The 2016 Toronto Vital Signs Report, released last week by the Toronto Foundation, paints a grim picture of child and family poverty in the Greater Toronto Area (GTA). While Toronto scores high on many quality of life measures, it remains the “child poverty capital of Canada.” One in four children in Toronto is being raised in poverty, a number that has remained fairly consistent for the past two decades.
From the national data included in the Toronto Report Vital Signs Report, it’s also evident that child poverty is not restricted to Toronto. Based on data mapping of child poverty across Canada by federal ridings, seven ridings in Ontario are amongst the 15 in Canada with the highest levels of child poverty. Thirty GTA ridings have child poverty rates above the national average of 19%.
Despite these compelling statistics, child and family poverty remains “a hidden epidemic,” according to the Alliance for a Poverty-Free Toronto—a coalition of organizations that includes Children’s Aid Society of Toronto. Sharon Avery, President and CEO of the Toronto Foundation, explains that this likely due to the fact that “‘working poverty’ doesn’t look like a stereotype,” and therefore can easily be overlooked by the general public.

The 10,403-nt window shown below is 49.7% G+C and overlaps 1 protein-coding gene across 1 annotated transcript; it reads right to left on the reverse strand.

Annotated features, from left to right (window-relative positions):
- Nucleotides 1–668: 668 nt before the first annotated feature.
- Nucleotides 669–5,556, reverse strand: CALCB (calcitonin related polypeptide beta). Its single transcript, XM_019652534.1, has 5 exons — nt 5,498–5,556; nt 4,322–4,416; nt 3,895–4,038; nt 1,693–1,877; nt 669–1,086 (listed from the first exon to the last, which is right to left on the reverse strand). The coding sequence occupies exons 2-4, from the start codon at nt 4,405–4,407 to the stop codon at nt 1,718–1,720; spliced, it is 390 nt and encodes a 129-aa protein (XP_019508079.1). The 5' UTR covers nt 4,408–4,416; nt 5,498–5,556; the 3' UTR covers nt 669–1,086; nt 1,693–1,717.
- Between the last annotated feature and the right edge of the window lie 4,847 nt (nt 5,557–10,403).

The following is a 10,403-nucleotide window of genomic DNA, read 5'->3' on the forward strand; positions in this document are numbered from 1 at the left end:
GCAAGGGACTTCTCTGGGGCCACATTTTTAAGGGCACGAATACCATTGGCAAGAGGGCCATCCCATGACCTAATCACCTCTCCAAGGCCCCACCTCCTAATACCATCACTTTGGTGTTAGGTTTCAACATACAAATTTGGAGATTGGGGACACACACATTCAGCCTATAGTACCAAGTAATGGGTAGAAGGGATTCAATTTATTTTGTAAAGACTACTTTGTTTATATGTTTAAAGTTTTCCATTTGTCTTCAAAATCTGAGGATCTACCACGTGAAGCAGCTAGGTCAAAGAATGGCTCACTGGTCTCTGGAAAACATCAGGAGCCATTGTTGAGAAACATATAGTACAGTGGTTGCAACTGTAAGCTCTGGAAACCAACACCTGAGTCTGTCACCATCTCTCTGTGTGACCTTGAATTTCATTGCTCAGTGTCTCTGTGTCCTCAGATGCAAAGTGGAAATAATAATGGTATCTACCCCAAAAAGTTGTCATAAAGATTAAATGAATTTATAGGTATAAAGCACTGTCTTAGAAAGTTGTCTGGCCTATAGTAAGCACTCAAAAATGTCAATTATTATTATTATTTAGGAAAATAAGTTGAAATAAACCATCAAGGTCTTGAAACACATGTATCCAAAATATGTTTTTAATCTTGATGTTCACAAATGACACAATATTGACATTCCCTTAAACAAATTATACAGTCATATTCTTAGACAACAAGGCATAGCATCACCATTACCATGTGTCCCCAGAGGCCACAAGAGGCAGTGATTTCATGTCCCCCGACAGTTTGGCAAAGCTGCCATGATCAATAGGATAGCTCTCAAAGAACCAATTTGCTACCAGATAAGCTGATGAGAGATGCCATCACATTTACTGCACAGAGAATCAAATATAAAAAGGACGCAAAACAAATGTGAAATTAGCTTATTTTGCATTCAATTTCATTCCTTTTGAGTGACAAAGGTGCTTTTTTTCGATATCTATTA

“Sometimes people assume that the worst problems are the ones that are in your face. This isn’t the case here. Children have homes, and aren’t often on the street,” Avery said.
The Report also presents extensive data that shows poverty varies significantly by a child’s geographical location, and by their race and ethnicity. According to the 2011 National Household Survey a breakdown of child poverty rates by identity shows that non-racialized, non-immigrant children had the lowest poverty rates at 13%, while Indigenous children accounted for most child poverty in Canada. While 17% of non-Indigenous children lived in poverty, 38% of Indigenous children did.
Data is one key to finding solutions to the complex problem of child and family poverty. Its collection and analysis provide the foundation to solutions that are evidence-based, equitable and impactful. However, it’s critical to ensure the data is presented within the proper context and with sufficient analysis.
The type of approach to a complex problem like child and family poverty is also important, according to Avery.
“Poverty is an intersectional problem, so it follows that a cross-sector approach is the best way to create system-based, long term solutions,” Avery said. “Poverty is too big to tackle alone.”
Vital Signs is national program led by individual community foundations and coordinated by Community Foundations of Canada. Communities across Ontario have issued similar reports for 2016, including Grey Bruce, Kingston, London, and Sudbury.
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